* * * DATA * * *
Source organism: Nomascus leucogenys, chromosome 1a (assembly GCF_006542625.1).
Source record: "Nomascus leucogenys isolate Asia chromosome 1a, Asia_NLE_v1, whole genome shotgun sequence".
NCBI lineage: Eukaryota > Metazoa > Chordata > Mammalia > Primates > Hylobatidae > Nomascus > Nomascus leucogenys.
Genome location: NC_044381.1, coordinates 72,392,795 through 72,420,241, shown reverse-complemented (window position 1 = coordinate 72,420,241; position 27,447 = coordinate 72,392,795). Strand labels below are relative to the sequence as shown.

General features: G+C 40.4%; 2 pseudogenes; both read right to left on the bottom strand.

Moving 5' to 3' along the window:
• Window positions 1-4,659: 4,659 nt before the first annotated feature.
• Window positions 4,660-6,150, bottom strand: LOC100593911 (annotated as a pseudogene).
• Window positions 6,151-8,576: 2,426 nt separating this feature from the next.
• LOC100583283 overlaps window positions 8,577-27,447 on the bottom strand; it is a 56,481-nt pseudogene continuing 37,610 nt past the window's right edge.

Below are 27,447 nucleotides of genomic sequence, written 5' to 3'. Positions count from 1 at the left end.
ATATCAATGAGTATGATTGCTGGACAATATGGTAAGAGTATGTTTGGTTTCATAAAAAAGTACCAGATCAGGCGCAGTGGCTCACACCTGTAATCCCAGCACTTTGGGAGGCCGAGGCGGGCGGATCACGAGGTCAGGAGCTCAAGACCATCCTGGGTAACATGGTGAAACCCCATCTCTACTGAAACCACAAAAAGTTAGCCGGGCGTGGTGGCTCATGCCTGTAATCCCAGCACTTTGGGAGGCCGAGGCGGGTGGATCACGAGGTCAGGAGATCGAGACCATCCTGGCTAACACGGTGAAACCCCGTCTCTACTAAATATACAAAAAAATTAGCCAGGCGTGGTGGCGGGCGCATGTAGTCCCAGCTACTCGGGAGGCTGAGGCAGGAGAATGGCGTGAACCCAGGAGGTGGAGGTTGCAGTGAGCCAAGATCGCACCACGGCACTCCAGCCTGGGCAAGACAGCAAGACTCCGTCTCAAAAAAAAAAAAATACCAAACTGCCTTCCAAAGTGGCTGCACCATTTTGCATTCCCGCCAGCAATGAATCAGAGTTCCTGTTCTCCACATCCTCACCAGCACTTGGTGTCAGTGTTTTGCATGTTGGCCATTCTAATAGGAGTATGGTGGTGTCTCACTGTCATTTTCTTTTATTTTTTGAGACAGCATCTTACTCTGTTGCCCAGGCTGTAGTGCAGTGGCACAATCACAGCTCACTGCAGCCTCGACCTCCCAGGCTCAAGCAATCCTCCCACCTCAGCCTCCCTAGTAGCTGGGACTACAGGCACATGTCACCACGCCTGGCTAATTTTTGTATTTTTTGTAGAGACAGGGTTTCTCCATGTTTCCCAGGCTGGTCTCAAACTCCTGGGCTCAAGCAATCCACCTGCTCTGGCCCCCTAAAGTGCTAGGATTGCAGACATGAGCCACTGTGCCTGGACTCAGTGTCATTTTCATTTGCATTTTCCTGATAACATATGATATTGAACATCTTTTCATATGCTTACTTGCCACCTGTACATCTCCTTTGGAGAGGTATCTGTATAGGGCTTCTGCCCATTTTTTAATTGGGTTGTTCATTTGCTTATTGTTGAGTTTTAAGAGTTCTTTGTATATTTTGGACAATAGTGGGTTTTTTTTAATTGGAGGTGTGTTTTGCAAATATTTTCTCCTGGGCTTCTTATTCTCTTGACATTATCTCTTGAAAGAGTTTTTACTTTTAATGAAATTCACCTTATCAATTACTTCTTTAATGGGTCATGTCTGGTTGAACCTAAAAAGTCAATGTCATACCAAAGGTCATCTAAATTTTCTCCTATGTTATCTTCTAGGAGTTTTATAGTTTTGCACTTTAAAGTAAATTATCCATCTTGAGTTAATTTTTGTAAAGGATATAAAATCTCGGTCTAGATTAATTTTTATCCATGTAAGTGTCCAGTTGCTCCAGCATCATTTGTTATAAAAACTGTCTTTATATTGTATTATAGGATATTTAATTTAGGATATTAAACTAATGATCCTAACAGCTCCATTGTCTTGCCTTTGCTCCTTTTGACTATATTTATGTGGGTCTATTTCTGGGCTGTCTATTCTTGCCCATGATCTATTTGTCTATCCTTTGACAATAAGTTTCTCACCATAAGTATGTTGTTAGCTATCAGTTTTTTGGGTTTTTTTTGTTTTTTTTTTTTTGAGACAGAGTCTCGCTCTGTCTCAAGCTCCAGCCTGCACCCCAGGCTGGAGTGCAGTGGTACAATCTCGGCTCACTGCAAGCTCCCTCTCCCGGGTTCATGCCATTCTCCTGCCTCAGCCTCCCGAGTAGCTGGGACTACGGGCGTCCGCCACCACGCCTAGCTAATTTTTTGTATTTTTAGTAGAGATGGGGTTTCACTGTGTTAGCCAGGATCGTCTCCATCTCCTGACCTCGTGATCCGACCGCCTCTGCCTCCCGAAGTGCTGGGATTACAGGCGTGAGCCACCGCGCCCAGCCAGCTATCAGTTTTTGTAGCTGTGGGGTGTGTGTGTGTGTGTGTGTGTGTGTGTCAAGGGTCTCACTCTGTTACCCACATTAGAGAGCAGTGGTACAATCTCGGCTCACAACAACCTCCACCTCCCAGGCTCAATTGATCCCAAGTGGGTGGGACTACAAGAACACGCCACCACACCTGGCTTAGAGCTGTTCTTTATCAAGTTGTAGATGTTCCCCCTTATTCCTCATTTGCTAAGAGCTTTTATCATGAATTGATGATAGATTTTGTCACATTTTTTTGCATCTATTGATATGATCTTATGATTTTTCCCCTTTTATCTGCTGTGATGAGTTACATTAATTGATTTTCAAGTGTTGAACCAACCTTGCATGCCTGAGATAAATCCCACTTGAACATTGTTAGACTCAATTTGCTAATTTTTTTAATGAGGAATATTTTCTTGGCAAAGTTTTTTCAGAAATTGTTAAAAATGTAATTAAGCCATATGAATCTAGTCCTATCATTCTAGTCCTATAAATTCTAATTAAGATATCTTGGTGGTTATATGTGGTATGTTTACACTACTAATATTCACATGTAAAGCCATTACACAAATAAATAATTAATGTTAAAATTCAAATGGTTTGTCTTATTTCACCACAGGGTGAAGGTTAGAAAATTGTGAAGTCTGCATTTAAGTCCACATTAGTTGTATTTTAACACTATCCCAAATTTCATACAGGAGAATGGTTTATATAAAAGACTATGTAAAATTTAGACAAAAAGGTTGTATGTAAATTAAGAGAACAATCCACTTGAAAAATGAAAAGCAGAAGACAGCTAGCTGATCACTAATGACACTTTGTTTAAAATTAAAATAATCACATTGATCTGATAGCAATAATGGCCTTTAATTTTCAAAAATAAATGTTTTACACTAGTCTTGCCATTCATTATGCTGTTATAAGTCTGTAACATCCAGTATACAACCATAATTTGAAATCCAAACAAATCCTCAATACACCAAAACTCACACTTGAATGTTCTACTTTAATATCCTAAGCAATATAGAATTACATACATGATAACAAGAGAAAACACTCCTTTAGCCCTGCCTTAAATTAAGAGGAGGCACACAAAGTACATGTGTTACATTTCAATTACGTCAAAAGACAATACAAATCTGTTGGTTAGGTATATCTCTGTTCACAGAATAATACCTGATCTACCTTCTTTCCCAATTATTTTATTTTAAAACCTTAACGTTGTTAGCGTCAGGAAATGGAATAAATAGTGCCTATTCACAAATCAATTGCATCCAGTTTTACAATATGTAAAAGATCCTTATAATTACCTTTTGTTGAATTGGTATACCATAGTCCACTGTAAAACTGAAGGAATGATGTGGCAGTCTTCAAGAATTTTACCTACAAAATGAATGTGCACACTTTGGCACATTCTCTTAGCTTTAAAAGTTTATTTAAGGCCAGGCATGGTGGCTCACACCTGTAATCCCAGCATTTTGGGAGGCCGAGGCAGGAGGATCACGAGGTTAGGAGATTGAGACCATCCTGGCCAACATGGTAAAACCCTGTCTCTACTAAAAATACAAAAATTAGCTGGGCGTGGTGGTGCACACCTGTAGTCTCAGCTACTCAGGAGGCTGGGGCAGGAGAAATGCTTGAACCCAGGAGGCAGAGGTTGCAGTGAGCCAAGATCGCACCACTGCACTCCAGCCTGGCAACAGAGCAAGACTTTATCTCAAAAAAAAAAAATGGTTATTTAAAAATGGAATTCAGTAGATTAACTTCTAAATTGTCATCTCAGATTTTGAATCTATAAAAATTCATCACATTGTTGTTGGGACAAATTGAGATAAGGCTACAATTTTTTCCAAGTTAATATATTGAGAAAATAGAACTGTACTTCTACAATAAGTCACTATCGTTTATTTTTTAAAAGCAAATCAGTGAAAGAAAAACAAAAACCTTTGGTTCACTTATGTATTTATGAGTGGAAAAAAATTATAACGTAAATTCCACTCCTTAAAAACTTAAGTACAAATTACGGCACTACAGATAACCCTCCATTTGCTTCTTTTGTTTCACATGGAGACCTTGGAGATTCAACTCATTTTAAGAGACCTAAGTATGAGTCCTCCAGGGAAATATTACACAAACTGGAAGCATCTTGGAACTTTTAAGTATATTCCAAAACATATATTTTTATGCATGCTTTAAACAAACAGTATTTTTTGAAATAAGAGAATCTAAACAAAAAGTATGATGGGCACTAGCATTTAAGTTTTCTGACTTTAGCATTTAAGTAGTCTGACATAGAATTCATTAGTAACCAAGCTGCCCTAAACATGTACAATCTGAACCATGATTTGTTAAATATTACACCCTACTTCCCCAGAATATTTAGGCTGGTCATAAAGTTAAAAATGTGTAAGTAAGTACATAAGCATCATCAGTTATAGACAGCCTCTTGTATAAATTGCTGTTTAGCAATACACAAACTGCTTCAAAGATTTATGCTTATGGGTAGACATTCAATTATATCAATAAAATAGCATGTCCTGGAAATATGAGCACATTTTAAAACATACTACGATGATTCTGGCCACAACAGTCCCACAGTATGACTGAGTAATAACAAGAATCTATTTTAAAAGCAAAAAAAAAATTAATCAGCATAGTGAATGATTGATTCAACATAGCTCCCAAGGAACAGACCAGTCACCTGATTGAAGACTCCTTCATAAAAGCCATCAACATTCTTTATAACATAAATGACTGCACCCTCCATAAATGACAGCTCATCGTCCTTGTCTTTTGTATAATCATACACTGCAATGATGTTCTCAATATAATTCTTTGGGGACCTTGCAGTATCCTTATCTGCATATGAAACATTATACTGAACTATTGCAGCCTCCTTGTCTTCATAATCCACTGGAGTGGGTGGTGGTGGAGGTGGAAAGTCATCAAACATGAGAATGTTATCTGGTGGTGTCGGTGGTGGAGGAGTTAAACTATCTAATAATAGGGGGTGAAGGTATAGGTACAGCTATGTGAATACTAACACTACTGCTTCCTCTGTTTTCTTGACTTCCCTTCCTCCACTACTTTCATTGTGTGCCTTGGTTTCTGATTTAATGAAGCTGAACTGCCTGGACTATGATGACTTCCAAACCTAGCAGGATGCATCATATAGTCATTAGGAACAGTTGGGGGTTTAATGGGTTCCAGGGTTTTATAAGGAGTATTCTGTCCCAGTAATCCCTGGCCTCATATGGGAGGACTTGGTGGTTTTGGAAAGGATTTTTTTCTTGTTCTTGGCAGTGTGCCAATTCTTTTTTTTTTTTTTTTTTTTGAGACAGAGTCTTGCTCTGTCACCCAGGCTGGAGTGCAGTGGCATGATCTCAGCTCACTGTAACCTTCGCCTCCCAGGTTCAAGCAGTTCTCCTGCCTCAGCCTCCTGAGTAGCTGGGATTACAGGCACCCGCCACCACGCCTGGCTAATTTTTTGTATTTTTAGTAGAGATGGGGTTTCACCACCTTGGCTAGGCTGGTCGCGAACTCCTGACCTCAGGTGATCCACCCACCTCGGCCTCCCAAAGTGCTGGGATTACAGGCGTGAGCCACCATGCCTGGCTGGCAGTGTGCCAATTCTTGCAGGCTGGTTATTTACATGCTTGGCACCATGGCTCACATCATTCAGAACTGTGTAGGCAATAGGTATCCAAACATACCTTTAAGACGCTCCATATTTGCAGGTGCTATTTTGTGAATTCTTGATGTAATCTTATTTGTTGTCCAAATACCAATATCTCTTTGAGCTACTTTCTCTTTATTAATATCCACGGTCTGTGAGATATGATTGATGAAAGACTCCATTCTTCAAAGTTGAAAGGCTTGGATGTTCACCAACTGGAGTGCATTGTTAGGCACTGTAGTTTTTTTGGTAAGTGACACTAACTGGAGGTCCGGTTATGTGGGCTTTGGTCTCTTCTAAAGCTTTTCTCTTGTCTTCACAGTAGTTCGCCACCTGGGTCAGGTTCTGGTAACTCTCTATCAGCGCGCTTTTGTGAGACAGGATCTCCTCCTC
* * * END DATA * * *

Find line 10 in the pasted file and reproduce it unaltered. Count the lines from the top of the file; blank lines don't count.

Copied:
• LOC100583283 overlaps window positions 8,577-27,447 on the bottom strand; it is a 56,481-nt pseudogene continuing 37,610 nt past the window's right edge.